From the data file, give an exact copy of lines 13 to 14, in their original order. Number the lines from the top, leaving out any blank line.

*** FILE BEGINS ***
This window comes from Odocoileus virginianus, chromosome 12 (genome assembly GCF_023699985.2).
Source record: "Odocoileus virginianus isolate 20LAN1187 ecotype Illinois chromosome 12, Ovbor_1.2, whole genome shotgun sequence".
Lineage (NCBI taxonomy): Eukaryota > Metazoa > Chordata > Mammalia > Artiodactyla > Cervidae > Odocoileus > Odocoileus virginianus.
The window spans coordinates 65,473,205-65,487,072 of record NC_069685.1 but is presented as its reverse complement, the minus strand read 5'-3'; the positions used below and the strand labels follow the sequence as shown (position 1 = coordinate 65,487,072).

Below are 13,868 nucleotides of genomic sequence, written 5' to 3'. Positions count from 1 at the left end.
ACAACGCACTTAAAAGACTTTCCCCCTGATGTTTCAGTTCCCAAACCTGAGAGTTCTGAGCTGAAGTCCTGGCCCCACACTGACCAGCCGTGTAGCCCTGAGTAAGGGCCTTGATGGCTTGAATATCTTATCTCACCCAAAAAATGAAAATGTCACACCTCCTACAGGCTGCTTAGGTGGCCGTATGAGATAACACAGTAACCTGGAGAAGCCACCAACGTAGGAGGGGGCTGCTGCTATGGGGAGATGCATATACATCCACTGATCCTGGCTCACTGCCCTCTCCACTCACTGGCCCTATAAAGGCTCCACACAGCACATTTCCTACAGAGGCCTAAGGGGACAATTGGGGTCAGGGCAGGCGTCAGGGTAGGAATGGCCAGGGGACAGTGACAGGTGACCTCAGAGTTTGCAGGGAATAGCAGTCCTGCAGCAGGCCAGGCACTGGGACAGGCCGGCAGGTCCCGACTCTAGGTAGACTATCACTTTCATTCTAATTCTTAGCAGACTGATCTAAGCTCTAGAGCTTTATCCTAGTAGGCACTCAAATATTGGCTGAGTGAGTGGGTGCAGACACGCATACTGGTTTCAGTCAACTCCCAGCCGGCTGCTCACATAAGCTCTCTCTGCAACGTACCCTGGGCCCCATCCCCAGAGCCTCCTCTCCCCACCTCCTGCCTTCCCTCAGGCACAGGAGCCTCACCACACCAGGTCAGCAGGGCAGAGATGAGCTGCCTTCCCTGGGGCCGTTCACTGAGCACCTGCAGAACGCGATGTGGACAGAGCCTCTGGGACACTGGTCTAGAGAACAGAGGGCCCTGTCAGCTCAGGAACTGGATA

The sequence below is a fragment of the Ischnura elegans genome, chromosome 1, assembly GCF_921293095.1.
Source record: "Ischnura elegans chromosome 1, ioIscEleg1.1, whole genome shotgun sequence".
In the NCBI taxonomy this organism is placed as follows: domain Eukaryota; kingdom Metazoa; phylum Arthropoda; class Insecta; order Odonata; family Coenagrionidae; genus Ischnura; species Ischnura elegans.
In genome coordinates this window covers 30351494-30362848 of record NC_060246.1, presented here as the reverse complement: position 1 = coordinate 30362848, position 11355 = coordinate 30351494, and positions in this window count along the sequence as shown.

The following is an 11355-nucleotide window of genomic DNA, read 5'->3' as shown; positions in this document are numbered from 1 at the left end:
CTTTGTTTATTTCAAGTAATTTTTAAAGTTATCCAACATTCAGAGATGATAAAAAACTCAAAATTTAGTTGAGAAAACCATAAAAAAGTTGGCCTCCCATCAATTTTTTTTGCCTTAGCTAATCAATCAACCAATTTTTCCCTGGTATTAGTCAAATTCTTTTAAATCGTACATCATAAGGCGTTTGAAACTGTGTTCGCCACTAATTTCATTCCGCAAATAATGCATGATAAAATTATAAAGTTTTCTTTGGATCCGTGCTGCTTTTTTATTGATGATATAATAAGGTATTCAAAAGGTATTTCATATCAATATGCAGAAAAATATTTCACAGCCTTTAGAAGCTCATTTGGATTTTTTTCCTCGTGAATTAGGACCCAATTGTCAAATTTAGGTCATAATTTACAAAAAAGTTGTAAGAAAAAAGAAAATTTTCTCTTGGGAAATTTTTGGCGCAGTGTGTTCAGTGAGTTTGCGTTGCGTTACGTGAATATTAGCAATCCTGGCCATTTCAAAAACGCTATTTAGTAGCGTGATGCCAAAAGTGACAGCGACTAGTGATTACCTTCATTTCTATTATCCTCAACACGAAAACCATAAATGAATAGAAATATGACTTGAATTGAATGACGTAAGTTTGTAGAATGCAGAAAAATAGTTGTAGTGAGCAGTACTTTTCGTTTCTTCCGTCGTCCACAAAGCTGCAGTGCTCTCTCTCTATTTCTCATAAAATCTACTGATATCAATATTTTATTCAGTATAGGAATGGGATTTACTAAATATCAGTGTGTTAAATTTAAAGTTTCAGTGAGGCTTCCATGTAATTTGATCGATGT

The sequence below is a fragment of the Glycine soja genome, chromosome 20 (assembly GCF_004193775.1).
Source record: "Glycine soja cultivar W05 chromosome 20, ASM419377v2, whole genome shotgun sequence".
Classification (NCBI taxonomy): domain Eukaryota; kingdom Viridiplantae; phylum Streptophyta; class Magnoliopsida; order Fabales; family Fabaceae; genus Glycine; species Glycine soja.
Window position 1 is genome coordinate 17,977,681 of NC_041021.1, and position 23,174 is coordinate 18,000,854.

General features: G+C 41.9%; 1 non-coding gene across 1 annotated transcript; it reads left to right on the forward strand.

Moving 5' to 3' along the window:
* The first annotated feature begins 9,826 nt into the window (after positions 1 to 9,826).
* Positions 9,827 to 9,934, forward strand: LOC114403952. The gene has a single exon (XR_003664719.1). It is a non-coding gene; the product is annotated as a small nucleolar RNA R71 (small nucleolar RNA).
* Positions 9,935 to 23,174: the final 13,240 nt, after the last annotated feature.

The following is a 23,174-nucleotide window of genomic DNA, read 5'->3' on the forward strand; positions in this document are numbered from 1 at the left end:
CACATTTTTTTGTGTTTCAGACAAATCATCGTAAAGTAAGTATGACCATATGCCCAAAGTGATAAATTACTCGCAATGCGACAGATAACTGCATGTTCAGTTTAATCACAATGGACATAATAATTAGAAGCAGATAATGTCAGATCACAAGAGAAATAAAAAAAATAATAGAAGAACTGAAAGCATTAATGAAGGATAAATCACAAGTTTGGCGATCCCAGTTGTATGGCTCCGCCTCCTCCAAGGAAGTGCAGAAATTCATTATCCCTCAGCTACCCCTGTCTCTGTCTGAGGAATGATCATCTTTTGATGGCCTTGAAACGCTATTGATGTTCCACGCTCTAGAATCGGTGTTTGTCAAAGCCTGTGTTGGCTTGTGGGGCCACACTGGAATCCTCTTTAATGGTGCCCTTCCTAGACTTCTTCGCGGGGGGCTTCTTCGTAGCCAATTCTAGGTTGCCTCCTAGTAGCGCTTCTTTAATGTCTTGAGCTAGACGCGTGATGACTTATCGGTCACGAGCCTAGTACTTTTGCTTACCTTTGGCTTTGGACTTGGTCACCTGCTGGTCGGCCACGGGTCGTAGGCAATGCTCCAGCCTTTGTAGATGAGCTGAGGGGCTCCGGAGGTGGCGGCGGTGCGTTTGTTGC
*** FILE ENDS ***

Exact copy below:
The sequence below is a fragment of the Glycine soja genome, chromosome 20 (assembly GCF_004193775.1).
Source record: "Glycine soja cultivar W05 chromosome 20, ASM419377v2, whole genome shotgun sequence".